Surfers dot the water on “Opening Day.” Photo by Chris Ahrens
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Waterspot: Opening Day on the open ocean

The definition of “Opening Day” may have changed over the years, but from my recollection it occurred each year at a certain North County reef when someone caught an overhead wave and rode it past the lifeguard tower.

Opening day for surfers is not like it is for horse racing fans. There is no paid admission, no beer vendors, or fancy hats. It does not fall on a particular date and, some years it never shows up at all. It is dependent strictly on weather systems — violent storms born in the Aleutian Islands. Waves generated by these disturbances travel south — threatening to sink ships and devour large chunks of real estate before their final death rattle on shore. Waves breaking close to the initial impact are generally unseen by the public and unridden by surfers.

These north swells first collide with groups of anxious riders on frigid Canadian reefs. They stand tall on secret shores in Washington and Oregon — roar down through Crescent City, flirt with insanity in San Francisco, cross over into complete madness at Maverick’s, are better behaved in Santa Cruz, are groomed to perfection in Santa Barbara, roll down the state where their energy is decreased and yet still thumping at a certain famous reef located on the Encinitas/Cardiff border. I make no mention of the reef not because it’s secret, but for the opposite reason — it has become a welcome mat for surfers of all abilities, something that makes it nearly too crowded to surf and, at times, dangerous.

Once the waves hit a rock shelf a few hundred feet from shore they form a peak that is meant by a crew anxious to get in the mix. You can count on longtime locals like Jeff Timpson and Billy Irwin to sit deep and wait for the biggest set waves. Local news channels line the bluff, further advertising the swell to viewers that will soon be packed in next to them as the waves lift majestically in the kelp before finding riders.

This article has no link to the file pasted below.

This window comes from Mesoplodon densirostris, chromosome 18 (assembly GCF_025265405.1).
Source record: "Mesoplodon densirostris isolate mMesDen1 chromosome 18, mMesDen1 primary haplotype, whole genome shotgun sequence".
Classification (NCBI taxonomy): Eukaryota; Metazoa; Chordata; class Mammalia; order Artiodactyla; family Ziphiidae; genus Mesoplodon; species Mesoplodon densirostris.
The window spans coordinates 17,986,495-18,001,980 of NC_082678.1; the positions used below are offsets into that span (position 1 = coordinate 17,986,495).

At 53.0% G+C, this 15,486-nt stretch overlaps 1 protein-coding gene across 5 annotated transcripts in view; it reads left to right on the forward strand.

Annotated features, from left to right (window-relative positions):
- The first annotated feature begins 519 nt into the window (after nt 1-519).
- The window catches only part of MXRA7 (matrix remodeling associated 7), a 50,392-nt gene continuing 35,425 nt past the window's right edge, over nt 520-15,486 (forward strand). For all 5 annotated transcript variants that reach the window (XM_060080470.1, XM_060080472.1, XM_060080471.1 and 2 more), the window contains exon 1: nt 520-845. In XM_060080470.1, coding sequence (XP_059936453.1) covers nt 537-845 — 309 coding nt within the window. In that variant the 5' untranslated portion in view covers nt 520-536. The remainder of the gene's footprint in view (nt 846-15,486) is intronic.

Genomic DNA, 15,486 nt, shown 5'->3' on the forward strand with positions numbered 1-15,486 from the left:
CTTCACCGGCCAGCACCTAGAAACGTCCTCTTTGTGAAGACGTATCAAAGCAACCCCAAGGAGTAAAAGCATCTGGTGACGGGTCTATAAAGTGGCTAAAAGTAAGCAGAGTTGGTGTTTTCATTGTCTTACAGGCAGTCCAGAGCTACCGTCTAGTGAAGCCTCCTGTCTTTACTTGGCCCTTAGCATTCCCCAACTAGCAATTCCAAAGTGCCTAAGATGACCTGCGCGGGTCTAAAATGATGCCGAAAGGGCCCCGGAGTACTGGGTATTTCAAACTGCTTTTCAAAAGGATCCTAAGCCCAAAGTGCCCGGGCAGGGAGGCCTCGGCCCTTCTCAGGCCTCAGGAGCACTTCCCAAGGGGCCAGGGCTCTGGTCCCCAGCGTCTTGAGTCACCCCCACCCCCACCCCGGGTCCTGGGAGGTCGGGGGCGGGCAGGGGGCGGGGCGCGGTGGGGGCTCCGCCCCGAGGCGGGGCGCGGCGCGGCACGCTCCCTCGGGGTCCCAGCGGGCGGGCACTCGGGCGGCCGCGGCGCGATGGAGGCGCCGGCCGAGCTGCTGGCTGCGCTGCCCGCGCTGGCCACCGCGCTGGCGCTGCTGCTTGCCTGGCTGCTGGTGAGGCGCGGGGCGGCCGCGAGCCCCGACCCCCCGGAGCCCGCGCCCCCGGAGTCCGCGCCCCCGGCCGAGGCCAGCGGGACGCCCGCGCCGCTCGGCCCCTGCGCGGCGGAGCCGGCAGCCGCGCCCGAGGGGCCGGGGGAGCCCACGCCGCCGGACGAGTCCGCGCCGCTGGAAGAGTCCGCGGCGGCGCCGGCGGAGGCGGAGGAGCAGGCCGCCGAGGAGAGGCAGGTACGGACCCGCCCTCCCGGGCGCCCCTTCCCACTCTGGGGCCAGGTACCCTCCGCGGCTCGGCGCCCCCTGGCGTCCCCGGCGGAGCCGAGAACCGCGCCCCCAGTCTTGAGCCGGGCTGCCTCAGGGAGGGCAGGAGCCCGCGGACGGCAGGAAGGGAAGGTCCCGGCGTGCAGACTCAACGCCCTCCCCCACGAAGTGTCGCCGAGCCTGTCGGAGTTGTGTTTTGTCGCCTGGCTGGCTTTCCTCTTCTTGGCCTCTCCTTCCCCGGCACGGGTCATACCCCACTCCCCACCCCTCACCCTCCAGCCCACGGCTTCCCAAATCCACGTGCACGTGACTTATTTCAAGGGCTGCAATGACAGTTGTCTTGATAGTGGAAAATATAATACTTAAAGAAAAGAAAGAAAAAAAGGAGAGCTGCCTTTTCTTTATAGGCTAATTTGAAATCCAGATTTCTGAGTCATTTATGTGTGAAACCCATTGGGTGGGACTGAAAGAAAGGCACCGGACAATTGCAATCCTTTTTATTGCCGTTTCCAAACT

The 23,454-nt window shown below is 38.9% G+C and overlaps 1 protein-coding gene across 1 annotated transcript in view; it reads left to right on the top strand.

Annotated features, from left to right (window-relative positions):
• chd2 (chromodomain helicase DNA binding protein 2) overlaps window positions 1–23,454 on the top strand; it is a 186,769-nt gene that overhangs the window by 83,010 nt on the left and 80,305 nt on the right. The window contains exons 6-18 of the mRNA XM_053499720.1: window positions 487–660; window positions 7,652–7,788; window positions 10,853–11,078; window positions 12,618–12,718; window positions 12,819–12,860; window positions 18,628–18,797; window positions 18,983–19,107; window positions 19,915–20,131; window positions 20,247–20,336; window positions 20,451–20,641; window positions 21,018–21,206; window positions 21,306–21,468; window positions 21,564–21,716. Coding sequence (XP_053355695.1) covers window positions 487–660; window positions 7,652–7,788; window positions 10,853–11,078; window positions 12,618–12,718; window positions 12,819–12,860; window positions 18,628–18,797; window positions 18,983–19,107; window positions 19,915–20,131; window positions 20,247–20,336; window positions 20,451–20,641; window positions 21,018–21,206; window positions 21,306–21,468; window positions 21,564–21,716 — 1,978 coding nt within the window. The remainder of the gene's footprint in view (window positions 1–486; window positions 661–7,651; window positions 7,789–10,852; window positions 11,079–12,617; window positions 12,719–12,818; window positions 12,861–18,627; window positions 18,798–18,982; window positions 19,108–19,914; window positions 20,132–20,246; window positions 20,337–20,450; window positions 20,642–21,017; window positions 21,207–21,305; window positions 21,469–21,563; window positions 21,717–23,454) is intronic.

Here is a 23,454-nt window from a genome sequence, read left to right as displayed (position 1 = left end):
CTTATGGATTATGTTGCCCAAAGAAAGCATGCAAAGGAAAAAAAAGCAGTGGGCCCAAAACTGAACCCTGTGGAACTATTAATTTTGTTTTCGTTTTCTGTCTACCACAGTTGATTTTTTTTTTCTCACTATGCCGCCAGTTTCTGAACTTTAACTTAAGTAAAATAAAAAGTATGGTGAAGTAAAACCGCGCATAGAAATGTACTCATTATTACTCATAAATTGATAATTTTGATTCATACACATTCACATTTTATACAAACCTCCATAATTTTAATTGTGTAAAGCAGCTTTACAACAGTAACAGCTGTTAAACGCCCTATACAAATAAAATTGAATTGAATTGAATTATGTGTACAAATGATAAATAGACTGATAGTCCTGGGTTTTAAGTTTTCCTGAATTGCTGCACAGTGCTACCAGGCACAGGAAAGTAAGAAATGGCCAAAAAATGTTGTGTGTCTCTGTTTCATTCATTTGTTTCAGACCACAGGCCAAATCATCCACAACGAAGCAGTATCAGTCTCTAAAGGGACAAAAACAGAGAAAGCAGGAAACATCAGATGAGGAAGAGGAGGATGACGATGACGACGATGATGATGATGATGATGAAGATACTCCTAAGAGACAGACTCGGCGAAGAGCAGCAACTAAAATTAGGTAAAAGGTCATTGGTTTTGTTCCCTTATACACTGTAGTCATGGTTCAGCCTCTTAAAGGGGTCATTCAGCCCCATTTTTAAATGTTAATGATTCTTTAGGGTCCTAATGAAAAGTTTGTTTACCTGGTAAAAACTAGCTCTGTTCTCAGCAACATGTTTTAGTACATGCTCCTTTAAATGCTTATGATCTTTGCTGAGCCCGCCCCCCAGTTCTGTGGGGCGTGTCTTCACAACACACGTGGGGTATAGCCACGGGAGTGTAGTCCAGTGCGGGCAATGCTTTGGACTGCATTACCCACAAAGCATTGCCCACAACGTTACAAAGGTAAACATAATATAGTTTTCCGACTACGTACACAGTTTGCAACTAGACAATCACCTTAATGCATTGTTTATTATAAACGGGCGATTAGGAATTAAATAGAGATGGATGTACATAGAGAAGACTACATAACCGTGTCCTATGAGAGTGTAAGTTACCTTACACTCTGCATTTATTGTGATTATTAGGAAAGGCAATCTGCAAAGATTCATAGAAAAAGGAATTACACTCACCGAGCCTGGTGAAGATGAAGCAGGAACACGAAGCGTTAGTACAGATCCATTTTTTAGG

All last week the first north swells of winter made a good showing, peaking with double overhead sets in water that poured down from oil clogged gutters. Just as at the races there were those who won, placed and showed and long shots that paid off in stoke and respect. New reputations were made and old reputations were enhanced.

For most in the lineup, the waves are at or above their capabilities. For an elite group, however, these waves are simply warmups for the truly big surf at Todos Santos Island, Maverick’s or the seven-mile miracle known as the North Shore of Oahu. Regardless of where you find your opening day, limits will be tested and surfers will lite up for days, the glow in their eyes like bulbs on a highly decorated Christmas tree.

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The winter rains can deposit some unwanted items into our playground. Among the worst offenders is fiberglass cigarette filters. Realizing that, Moose of Moose’s One Hour Ding Repair offers a solution: “Make each cigarette butt redeemable for two cents. It could be paid for by charging a few cents more per pack. To see more clever ideas by the Moose, please visit https://moosesurfboards.com/

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